The Eyes of Others

Take the woman with food stamps on the check-out line
who is causing such a delay, the woman resembling my
mother, small, wearing glasses, with a nervous smile, 
the high-school diploma she never got the credits for
still on a shelf in her mind, under fifty years of dust, 

the school itself gone, like her sister’s furniture, all 
those stainless steel pots, the dull silverware she 
polishes at night. Notice her fidget as the clerk tears 
off the coupon. The young housewife next in line 
losing patience with her child, and sniffing the air,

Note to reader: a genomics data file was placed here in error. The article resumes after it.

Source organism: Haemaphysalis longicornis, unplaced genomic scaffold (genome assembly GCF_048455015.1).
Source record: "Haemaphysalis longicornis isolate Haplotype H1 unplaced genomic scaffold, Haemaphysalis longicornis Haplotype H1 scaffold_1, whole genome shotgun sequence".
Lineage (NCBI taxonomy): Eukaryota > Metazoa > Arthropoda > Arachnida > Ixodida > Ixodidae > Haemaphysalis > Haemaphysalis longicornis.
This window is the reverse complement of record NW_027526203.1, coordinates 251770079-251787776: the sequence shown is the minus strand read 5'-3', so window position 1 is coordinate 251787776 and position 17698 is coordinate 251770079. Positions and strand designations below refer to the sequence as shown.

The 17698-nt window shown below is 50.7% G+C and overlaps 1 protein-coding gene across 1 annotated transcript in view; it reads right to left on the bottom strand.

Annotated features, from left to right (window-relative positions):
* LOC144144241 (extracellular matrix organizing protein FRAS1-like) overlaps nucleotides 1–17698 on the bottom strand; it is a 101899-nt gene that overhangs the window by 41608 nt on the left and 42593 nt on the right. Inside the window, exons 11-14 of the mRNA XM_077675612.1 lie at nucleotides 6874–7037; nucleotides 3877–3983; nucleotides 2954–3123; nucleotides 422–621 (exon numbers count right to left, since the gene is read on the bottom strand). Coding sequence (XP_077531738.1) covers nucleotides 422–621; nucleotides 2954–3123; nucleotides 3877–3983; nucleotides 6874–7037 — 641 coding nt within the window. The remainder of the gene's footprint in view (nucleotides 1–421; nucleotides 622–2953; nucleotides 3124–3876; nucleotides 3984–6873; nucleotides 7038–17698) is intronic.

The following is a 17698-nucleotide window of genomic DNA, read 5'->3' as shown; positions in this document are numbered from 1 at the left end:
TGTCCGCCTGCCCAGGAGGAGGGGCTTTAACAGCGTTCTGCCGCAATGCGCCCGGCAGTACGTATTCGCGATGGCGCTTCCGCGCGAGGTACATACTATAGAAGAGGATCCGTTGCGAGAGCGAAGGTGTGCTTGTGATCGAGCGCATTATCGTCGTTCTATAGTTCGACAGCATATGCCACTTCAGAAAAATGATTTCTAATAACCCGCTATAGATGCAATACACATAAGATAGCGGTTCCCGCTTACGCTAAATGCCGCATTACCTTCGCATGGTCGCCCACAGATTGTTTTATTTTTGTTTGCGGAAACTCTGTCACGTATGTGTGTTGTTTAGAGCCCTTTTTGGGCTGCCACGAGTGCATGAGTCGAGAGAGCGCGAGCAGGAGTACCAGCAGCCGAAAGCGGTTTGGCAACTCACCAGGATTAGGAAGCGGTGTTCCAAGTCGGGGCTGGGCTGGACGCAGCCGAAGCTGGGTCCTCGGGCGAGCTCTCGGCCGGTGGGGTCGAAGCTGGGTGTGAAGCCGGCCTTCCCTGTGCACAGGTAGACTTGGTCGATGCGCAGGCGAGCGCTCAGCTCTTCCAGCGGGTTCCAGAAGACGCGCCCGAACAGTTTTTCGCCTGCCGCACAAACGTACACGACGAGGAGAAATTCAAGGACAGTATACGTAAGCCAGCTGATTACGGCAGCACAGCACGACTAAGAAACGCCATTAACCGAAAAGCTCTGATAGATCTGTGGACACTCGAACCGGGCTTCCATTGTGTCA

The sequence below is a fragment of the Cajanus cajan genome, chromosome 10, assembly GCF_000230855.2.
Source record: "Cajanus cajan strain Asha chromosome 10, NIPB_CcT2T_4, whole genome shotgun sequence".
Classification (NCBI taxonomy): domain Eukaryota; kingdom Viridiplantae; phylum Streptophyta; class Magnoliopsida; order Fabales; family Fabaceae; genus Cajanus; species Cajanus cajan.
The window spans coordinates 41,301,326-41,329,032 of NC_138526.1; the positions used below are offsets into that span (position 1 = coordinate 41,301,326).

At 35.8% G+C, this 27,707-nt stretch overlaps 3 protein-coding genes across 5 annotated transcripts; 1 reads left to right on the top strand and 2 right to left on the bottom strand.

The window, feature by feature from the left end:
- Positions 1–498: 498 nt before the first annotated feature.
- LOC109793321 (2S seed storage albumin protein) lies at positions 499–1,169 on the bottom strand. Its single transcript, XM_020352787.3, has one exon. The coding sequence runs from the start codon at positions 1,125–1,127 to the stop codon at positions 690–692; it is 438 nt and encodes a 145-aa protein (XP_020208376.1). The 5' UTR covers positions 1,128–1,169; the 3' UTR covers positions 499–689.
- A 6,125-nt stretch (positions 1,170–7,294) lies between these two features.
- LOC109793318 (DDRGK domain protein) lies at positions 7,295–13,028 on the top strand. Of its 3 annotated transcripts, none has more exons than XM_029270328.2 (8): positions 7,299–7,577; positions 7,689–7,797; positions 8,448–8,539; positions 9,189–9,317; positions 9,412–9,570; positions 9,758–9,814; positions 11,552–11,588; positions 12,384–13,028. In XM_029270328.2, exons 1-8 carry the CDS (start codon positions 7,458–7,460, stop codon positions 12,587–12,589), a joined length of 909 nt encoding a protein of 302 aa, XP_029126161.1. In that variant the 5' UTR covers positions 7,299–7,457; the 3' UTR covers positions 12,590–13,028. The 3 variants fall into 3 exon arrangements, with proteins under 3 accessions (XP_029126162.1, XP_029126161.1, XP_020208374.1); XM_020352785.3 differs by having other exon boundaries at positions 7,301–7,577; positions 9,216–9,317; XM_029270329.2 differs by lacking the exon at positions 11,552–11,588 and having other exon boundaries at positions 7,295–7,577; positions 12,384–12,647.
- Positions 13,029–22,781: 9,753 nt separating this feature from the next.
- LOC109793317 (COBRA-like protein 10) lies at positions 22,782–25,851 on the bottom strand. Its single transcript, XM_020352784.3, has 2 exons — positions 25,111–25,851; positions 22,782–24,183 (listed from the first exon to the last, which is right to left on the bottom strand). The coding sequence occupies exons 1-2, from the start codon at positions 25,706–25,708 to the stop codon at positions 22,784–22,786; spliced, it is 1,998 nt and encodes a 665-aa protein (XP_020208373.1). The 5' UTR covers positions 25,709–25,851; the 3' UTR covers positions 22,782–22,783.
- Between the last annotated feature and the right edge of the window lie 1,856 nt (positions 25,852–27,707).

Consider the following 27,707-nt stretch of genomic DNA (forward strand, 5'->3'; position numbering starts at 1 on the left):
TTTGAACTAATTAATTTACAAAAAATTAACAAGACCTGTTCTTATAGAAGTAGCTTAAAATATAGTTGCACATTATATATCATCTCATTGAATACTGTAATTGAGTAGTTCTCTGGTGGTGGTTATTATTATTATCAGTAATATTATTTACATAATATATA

trying to be charitable, hoping this goes quickly, 
as the woman explains these stamps are her daughter’s:  
her sick daughter’s, the dark-eyed phobic who lives 
with her. And isn’t it too bad that some of us wake 
to an absence, though the moon is still visible, 

thinning in the sky, and isn’t it too bad these stamps 
don’t buy the happiness so many others enjoy?  
And what is your little girl’s name, isn’t this a
school day? Oh, there’s so much that God provides
besides hunger and illness, if it doesn't get lost. 
John Allman | Mudlark No. 37
Contents | The Gory Details